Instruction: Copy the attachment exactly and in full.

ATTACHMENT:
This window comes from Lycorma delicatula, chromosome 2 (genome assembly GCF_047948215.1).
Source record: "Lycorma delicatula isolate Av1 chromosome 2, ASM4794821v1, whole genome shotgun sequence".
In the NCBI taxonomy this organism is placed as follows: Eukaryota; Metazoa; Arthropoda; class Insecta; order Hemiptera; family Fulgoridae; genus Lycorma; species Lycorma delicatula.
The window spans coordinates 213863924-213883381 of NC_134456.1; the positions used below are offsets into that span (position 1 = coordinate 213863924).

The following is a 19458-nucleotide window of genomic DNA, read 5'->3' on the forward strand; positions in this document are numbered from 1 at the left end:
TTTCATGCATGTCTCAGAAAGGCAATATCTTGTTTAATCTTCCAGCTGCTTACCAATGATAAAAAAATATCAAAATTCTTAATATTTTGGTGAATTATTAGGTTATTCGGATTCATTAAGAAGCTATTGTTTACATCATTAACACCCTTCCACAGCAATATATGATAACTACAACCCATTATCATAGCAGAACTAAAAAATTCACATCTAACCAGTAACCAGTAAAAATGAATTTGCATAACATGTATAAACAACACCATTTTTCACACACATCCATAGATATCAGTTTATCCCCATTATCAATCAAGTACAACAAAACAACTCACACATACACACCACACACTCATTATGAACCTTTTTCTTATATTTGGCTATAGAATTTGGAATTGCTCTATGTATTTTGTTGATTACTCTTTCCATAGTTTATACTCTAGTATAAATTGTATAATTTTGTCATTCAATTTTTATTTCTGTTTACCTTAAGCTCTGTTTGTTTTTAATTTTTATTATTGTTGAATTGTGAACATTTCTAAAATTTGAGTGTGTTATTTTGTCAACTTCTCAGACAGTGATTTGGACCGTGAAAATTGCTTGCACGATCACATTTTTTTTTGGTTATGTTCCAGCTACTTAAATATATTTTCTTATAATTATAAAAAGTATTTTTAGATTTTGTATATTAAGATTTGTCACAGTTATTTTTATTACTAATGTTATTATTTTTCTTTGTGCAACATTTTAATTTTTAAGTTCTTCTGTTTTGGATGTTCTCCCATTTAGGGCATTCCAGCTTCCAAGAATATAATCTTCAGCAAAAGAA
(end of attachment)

This window comes from Lycorma delicatula, chromosome 2 (genome assembly GCF_047948215.1).
Source record: "Lycorma delicatula isolate Av1 chromosome 2, ASM4794821v1, whole genome shotgun sequence".
In the NCBI taxonomy this organism is placed as follows: Eukaryota; Metazoa; Arthropoda; class Insecta; order Hemiptera; family Fulgoridae; genus Lycorma; species Lycorma delicatula.
The window spans coordinates 213863924-213883381 of NC_134456.1; the positions used below are offsets into that span (position 1 = coordinate 213863924).

The following is a 19458-nucleotide window of genomic DNA, read 5'->3' on the forward strand; positions in this document are numbered from 1 at the left end:
TTTCATGCATGTCTCAGAAAGGCAATATCTTGTTTAATCTTCCAGCTGCTTACCAATGATAAAAAAATATCAAAATTCTTAATATTTTGGTGAATTATTAGGTTATTCGGATTCATTAAGAAGCTATTGTTTACATCATTAACACCCTTCCACAGCAATATATGATAACTACAACCCATTATCATAGCAGAACTAAAAAATTCACATCTAACCAGTAACCAGTAAAAATGAATTTGCATAACATGTATAAACAACACCATTTTTCACACACATCCATAGATATCAGTTTATCCCCATTATCAATCAAGTACAACAAAACAACTCACACATACACACCACACACTCATTATGAACCTTTTTCTTATATTTGGCTATAGAATTTGGAATTGCTCTATGTATTTTGTTGATTACTCTTTCCATAGTTTATACTCTAGTATAAATTGTATAATTTTGTCATTCAATTTTTATTTCTGTTTACCTTAAGCTCTGTTTGTTTTTAATTTTTATTATTGTTGAATTGTGAACATTTCTAAAATTTGAGTGTGTTATTTTGTCAACTTCTCAGACAGTGATTTGGACCGTGAAAATTGCTTGCACGATCACATTTTTTTTTGGTTATGTTCCAGCTACTTAAATATATTTTCTTATAATTATAAAAAGTATTTTTAGATTTTGTATATTAAGATTTGTCACAGTTATTTTTATTACTAATGTTATTATTTTTCTTTGTGCAACATTTTAATTTTTAAGTTCTTCTGTTTTGGATGTTCTCCCATTTAGGGCATTCCAGCTTCCAAGAATATAATCTTCAGCAAAAGAA